I will be a writer, I say to Him. But I don’t need to be in front of people. That’s for people who need attention. That’s for people who need to be heard. I sit at my desk, everyday, a faux sense of humility, up to the roof.
And then something happens. One day, on the carpet of my office floor, I say yes to the surrender. Yes, God, I will speak. Yes, I will go. Yes, whatever you want me to do. There is a mini-breakthrough, when I realize that sin often comes in the form of refusal and I decide not to refuse God, again, despite the fact I still don’t really want to go.
He begins to send me out to speak even more. I begin to get used to it.
Between the speaking (and my everyday home life, too) I write more books. I make those important ministry connections with the right people in our small Christian bubble. Women of Faith emails me to tell me they are interested in potentially having me as a speaker on their stage. And I am happy, because the ministry climb is happening as they tell me it’s supposed to. I am a type A, driven woman, and this all perfectly makes sense.
Thank you, God…you ask me to speak and I humbly say yes and now you explode my territory because I am so very faithful. Look at me. I’m doing it, God, see me doing it,? I ask, like a little girl on a bike in front of her dad, doing tricks.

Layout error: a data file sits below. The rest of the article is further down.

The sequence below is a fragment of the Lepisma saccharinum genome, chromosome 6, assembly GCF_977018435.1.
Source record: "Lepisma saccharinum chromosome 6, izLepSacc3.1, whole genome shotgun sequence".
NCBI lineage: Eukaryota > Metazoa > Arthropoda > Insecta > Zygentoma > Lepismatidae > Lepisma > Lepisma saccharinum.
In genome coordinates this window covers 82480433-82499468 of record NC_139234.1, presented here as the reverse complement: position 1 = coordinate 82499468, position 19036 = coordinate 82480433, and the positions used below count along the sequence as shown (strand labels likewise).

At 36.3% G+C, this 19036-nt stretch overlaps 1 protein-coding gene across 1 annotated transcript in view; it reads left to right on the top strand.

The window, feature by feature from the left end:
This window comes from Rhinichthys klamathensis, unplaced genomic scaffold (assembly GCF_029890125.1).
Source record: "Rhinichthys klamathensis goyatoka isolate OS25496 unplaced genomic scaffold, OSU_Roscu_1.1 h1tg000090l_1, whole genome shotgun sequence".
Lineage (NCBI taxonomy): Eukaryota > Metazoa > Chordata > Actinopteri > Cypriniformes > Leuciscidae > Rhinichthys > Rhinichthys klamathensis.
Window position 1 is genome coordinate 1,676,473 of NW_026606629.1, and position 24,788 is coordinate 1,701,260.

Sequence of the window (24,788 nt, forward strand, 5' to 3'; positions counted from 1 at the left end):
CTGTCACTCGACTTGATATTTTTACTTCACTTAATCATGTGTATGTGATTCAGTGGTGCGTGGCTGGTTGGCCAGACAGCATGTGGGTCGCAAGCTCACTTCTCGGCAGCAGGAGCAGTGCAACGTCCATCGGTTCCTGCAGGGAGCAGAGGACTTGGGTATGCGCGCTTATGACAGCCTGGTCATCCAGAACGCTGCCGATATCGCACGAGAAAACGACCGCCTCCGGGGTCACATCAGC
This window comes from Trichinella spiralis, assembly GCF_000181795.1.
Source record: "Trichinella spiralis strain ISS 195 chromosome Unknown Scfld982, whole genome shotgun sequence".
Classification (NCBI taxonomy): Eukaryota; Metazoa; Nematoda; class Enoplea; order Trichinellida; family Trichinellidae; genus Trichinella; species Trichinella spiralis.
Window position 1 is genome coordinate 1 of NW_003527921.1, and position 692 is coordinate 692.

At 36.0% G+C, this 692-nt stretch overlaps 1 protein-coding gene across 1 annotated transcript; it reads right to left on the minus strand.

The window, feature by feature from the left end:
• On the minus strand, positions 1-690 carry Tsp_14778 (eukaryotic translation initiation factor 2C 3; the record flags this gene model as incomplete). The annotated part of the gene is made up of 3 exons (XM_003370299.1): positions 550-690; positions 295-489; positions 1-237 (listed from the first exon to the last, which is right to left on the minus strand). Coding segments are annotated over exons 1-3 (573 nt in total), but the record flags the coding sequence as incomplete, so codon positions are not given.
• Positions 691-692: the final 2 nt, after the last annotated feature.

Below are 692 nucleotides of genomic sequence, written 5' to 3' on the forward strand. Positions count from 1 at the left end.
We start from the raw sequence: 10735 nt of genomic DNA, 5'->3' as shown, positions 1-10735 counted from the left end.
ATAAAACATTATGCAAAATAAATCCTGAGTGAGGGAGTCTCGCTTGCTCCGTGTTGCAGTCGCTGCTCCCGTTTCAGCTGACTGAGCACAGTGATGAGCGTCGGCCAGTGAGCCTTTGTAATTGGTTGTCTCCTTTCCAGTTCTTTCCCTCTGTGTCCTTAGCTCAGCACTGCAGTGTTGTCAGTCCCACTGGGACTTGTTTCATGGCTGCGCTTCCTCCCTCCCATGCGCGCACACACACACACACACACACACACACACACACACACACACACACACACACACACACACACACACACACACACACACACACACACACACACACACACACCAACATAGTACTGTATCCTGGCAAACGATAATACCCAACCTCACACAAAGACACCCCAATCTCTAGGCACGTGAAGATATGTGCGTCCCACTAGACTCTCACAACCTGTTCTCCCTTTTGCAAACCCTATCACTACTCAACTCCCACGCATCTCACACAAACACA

Months pass, Women of Faith fades into the past without the formal invitation, and I keep speaking, asking God to see me doing it feeling like it’s all just a spiritual favor of sorts…going into all these places and serving all these people and pouring out when what I really want to be doing is staying at home all comfortable and safe, hiding behind my writer desk. I’m doing it for you, God, I tell Him. Remember that, ok?
One spring day while I am in the midst of speaking on the subject of becoming whole, He sends me to Idaho, honestly nothing more than the next place on my speaking list. It’s a beautiful place, and I feel lucky to get to go but mainly for scenery reasons. I have never been to this place and I know right away it is something different because I feel it in my bones. I dismiss it as the mountain air, the vibe of the women, the new and different travels. Nothing more.
I speak. The weekend is beautiful. I know God has been there. The prayer team, an army of dedicated women, has been in my speaker room to pray. They are serious, the coordinator tells me, and I find out it’s true. Prayers like I’ve never heard before. Care for me, way beyond hostess baskets and putting me up in a comfortable room. I cry, thankful God has come. My small retreat room is full of Him.
Too soon, it is time for me to go. My flight calls me and my mind shifts to home. The women want to say goodbye to you first, Lisa, the coordinator says. Is that ok? I agree, and we head out the door and into the elevator.